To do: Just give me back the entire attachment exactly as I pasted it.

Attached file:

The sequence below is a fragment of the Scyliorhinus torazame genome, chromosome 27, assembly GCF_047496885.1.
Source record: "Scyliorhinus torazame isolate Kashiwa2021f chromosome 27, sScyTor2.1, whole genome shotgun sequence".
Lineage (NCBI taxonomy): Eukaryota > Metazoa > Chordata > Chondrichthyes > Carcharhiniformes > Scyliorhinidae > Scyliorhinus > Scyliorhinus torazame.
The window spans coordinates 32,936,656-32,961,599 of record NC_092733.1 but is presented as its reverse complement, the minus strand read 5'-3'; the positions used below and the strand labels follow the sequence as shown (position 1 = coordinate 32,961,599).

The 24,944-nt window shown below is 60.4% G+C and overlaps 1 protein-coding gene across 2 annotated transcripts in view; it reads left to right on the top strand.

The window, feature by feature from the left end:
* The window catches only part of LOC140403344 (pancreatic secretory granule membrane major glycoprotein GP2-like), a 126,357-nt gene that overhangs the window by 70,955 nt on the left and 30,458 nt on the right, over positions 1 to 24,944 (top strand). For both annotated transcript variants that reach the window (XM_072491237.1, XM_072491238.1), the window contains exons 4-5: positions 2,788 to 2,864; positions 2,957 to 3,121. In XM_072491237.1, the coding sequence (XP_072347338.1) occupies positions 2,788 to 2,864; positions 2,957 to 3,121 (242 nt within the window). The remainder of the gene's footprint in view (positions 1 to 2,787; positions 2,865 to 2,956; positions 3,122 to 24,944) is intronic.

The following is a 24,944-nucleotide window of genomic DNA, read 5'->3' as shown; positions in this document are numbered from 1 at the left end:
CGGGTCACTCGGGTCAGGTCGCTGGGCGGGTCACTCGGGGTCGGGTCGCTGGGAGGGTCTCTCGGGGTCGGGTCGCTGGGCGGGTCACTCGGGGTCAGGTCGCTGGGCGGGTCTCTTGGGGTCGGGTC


The sequence below is a fragment of the Scyliorhinus torazame genome, chromosome 27, assembly GCF_047496885.1.
Source record: "Scyliorhinus torazame isolate Kashiwa2021f chromosome 27, sScyTor2.1, whole genome shotgun sequence".
Lineage (NCBI taxonomy): Eukaryota > Metazoa > Chordata > Chondrichthyes > Carcharhiniformes > Scyliorhinidae > Scyliorhinus > Scyliorhinus torazame.
The window spans coordinates 32,936,656-32,961,599 of record NC_092733.1 but is presented as its reverse complement, the minus strand read 5'-3'; the positions used below and the strand labels follow the sequence as shown (position 1 = coordinate 32,961,599).

The 24,944-nt window shown below is 60.4% G+C and overlaps 1 protein-coding gene across 2 annotated transcripts in view; it reads left to right on the top strand.

The window, feature by feature from the left end:
* The window catches only part of LOC140403344 (pancreatic secretory granule membrane major glycoprotein GP2-like), a 126,357-nt gene that overhangs the window by 70,955 nt on the left and 30,458 nt on the right, over positions 1 to 24,944 (top strand). For both annotated transcript variants that reach the window (XM_072491237.1, XM_072491238.1), the window contains exons 4-5: positions 2,788 to 2,864; positions 2,957 to 3,121. In XM_072491237.1, the coding sequence (XP_072347338.1) occupies positions 2,788 to 2,864; positions 2,957 to 3,121 (242 nt within the window). The remainder of the gene's footprint in view (positions 1 to 2,787; positions 2,865 to 2,956; positions 3,122 to 24,944) is intronic.

The following is a 24,944-nucleotide window of genomic DNA, read 5'->3' as shown; positions in this document are numbered from 1 at the left end:
CGGGTCACTCGGGTCAGGTCGCTGGGCGGGTCACTCGGGGTCGGGTCGCTGGGAGGGTCTCTCGGGGTCGGGTCGCTGGGCGGGTCACTCGGGGTCAGGTCGCTGGGCGGGTCTCTTGGGGTCGGGTC